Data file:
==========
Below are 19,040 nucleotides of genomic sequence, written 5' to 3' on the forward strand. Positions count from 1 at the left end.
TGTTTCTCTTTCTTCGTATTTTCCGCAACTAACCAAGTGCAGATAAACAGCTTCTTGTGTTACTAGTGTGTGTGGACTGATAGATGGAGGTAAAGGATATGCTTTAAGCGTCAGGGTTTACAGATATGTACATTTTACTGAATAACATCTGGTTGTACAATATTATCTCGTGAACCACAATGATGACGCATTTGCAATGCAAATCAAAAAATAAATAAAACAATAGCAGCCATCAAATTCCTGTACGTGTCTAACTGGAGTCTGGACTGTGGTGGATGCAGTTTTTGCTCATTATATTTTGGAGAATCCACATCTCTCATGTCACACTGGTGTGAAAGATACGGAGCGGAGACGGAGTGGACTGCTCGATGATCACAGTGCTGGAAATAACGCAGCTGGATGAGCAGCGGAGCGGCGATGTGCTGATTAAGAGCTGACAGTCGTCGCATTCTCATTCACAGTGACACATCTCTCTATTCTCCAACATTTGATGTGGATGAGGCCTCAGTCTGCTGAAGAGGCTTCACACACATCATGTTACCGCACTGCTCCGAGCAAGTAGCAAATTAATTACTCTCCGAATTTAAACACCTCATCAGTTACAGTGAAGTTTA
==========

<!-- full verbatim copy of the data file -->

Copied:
Below are 19,040 nucleotides of genomic sequence, written 5' to 3' on the forward strand. Positions count from 1 at the left end.
TGTTTCTCTTTCTTCGTATTTTCCGCAACTAACCAAGTGCAGATAAACAGCTTCTTGTGTTACTAGTGTGTGTGGACTGATAGATGGAGGTAAAGGATATGCTTTAAGCGTCAGGGTTTACAGATATGTACATTTTACTGAATAACATCTGGTTGTACAATATTATCTCGTGAACCACAATGATGACGCATTTGCAATGCAAATCAAAAAATAAATAAAACAATAGCAGCCATCAAATTCCTGTACGTGTCTAACTGGAGTCTGGACTGTGGTGGATGCAGTTTTTGCTCATTATATTTTGGAGAATCCACATCTCTCATGTCACACTGGTGTGAAAGATACGGAGCGGAGACGGAGTGGACTGCTCGATGATCACAGTGCTGGAAATAACGCAGCTGGATGAGCAGCGGAGCGGCGATGTGCTGATTAAGAGCTGACAGTCGTCGCATTCTCATTCACAGTGACACATCTCTCTATTCTCCAACATTTGATGTGGATGAGGCCTCAGTCTGCTGAAGAGGCTTCACACACATCATGTTACCGCACTGCTCCGAGCAAGTAGCAAATTAATTACTCTCCGAATTTAAACACCTCATCAGTTACAGTGAAGTTTA